University Athletics Advisory Committee
1998-99 Activity Report
26 May 1999
The University Athletics Advisory Committee (AAC) consists of the Athletics Department director and selected staff, students, student-athletes, faculty, and USC administrators involved in student affairs (e.g., the Registrar and Director of Student Affairs). This diverse group focuses on issues affecting the intercollegiate athletic programs, especially academic performance and eligibility requirements.
The AAC met monthly during the academic year from September through April. The AAC will resume its regular meetings in September. The following categories represent the most important issues the AAC discussed this past year.
NCAA Eligibility Requirements
The NCAA has proposed revising its eligibility standards in several ways. Many of these revision follow from the Cureton vs. NCAA case (March 8, 1999), in which the plaintiff successfully challenged the use of standardized tests for determining eligibility. If the ruling stands, it could mean that the emphasis on standardized test scores will be reduced considerably. The AAC is keeping a close watch on the repercussions of this case, since it could mean a significant change in how eligibility is determined.
- After extensive review and discussion of different models for NCAA eligibility, in September 1998 the AAC supported the elimination of "partial qualifiers," thereby providing more uniform eligibility standards without lowering academic standards. The AAC was concerned that proposal for a sliding scale of eligibility (where lower test scores could be accepted with proportionately higher grades and vice versa) could unduly de-emphasize either test scores or grades, thus lowering eligibility standards.
- In February 1999, the AAC registered concern about the NCAA proposal to increase minimum grade requirements for fifth-year students to maintain eligibility. The proposed change would require fifth-year students to maintain higher grades than non-athletes and, if not adopted by all NCAA schools (e.g., if implemented only in the SEC) would place USC at a recruiting disadvantage.
Student-Athlete Academic Performance
The overall academic picture for student-athletes is quite encouraging. The 1999 annual Scholar Athlete Banquet hosted by the Athletics Department and the AAC (April 6, 1999) honored students who earned at least a 3.0 cumulative GPA in one or more semesters during 1998. This year, a record number of athletes (277) reached the 3.0 mark. Each student also identified the instructor most responsible for their academic success, and those instructors were honored at the banquet as Faculty All-Stars.
As for the most recent academic information (Spring 1999):
- 182 of 414 scholarship athletes (44%) earned 3.0 or higher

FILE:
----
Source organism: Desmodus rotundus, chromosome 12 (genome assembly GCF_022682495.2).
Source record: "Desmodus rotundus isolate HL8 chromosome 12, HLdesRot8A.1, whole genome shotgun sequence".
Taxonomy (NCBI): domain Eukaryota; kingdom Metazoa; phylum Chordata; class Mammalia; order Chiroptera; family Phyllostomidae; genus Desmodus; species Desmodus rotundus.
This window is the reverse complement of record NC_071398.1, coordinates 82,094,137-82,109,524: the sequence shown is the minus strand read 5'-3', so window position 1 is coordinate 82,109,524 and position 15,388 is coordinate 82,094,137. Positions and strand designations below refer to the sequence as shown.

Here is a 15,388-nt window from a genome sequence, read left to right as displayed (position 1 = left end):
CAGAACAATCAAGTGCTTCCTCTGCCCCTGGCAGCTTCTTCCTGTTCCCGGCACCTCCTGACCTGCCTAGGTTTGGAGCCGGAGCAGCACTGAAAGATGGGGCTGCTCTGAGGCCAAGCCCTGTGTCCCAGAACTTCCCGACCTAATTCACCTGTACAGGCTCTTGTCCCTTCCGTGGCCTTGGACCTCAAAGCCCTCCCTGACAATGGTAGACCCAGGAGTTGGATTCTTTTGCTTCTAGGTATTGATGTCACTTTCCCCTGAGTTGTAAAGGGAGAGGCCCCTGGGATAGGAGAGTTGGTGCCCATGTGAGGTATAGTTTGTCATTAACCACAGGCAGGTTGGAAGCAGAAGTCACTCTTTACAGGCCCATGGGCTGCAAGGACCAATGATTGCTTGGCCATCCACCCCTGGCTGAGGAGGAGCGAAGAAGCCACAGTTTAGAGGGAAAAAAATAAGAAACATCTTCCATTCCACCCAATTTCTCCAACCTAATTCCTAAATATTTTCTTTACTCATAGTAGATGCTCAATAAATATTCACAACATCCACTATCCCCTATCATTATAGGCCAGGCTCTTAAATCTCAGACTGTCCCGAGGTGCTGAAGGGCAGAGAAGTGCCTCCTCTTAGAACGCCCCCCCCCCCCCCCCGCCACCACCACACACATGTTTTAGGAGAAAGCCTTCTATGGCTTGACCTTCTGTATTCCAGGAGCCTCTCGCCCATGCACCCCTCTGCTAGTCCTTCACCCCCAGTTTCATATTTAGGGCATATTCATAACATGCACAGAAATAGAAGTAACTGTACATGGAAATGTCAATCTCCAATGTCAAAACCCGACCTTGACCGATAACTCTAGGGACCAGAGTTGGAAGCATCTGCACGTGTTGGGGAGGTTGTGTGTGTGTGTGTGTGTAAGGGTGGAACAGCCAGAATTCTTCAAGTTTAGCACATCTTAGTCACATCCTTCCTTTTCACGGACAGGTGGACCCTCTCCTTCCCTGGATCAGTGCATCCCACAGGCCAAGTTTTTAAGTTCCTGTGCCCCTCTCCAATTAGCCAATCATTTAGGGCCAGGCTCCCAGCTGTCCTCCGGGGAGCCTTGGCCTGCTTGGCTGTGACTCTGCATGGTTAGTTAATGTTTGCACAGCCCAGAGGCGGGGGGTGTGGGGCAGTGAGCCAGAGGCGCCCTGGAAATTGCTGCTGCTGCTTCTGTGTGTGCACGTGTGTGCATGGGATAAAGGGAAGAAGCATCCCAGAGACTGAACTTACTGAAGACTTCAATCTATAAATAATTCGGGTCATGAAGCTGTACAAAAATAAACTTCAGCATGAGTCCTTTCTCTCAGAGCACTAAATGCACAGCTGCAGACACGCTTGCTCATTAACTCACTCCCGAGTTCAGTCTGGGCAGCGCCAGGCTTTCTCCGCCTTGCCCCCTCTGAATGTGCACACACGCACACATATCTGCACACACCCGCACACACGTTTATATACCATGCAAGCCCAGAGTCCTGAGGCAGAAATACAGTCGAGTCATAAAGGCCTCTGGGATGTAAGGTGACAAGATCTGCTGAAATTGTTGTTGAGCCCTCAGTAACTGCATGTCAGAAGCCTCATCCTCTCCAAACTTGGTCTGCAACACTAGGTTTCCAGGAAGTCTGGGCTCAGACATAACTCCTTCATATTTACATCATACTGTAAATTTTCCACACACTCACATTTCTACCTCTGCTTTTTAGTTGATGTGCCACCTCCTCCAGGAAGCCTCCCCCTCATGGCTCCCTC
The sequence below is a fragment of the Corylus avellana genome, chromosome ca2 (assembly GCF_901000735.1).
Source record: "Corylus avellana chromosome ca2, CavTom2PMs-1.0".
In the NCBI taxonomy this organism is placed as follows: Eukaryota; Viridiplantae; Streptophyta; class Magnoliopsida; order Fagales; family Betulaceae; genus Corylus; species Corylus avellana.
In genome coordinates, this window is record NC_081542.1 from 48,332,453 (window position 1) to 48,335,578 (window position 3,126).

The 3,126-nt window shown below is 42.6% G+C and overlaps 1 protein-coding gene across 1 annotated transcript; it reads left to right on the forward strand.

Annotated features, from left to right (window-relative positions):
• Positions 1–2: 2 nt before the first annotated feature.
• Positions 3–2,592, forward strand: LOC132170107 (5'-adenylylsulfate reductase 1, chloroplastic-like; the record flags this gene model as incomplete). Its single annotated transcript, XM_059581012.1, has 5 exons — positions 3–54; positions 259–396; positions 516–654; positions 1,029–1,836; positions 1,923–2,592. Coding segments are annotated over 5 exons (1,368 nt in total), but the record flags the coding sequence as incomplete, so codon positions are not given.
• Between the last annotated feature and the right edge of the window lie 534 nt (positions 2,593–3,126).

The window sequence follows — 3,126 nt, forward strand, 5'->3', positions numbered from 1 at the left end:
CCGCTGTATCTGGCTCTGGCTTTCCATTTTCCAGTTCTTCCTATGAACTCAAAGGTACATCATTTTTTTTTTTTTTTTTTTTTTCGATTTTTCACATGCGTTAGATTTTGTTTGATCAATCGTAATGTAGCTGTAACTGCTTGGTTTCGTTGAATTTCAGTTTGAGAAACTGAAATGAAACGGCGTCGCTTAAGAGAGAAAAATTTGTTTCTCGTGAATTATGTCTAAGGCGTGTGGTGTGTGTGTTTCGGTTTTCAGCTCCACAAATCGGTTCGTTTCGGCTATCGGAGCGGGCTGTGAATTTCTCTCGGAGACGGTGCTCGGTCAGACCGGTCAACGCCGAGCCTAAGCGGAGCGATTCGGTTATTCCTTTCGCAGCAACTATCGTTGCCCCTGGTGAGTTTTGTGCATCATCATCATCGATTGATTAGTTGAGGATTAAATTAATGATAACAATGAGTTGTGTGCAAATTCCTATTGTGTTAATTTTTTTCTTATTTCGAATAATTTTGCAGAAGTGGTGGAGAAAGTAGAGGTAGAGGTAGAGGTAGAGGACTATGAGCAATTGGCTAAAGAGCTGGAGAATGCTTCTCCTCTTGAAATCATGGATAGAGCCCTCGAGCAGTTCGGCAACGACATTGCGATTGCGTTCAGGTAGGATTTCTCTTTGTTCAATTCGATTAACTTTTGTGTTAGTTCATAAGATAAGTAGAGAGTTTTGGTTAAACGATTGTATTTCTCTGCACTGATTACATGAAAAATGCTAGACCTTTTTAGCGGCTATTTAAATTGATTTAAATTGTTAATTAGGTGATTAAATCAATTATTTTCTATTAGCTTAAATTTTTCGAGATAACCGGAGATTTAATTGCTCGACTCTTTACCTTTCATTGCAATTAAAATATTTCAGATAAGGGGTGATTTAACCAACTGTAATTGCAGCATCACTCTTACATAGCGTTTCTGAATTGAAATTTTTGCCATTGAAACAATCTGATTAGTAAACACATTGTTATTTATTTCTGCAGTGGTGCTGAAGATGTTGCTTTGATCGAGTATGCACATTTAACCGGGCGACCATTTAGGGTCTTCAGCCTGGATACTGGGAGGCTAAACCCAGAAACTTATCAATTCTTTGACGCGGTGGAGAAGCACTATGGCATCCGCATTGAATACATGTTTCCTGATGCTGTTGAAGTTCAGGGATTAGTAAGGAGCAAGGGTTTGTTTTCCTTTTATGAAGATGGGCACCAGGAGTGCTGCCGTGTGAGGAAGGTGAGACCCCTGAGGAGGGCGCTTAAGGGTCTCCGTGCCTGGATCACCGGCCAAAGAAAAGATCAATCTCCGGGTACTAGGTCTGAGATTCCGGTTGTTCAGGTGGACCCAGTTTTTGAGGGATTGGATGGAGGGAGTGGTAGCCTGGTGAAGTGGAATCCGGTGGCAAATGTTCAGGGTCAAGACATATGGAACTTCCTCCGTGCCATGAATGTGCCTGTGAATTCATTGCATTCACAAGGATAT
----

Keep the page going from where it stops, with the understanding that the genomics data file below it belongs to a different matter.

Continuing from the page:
- 86 student-athletes made the Deans List (compared to 54 in Spring 1998)
- 9 teams maintained a cumulative GPA of 3.0 or higher
- 11 teams improved their GPAs from Spring 1998 to Spring 1999
- 85 athletes made the SEC academic honor roll (maintaining a 3.0 cumulative GPA for the year and lettering in a sport)
- 2 athletes won Boyd McWater scholarships ($5,000) from the SEC
- 12 students earned a 4.0
One source of continuing concern is the academic performance of the mens basketball team. While grades are not uniformly low for all players, there are some poor academic performers. The AAC has suggested that incentives be offered to the coaching staff to improve grades (just as high graduation rates are recognized and rewarded). The committee also urged earlier intervention by tutors and faculty when grade problems are anticipated. For example, more frequent progress reports from instructors and more rapid turnaround of this information might prevent problems from developing. Since the grade point averages of sports with fewer participants are disproportionately affected by one or two anomalous performers, the AAC and the Registrars office have expanded and modified how grades are reported and released to the public. The grade statistics now include grade point averages and graduation rates for every sport, the numbers of participants in each sport whose grades are counted, as well as overall cumulative grade point averages and graduation rates for all sports. When viewing this comprehensive picture, overall academic performance of our student-athletes is impressive. As for graduation rates, we find:
- USC student-athletes have a higher graduation rate than USC students in general (65% vs. 61% based on January 11, 1999 Registrars statistics);
- The 1998 graduation rate of USC athletes is second in the SEC (behind only Vanderbiltaccording to SEC report circulated in November 18, 1998 meeting).
Finally, in the AACs annual meeting with President Palms (February 10, 1999), the committee discussed how academic achievements of athletes could be publicized better throughout the campus and community. Regarding eligibility standards, President Palms agreed with the AAC that eligibility requirements should be kept high to keep pace with USCs increased standards for admissions.
Respectfully Submitted by
Roy Schwartzman, Ph.D.
Chair, Athletics Advisory Committee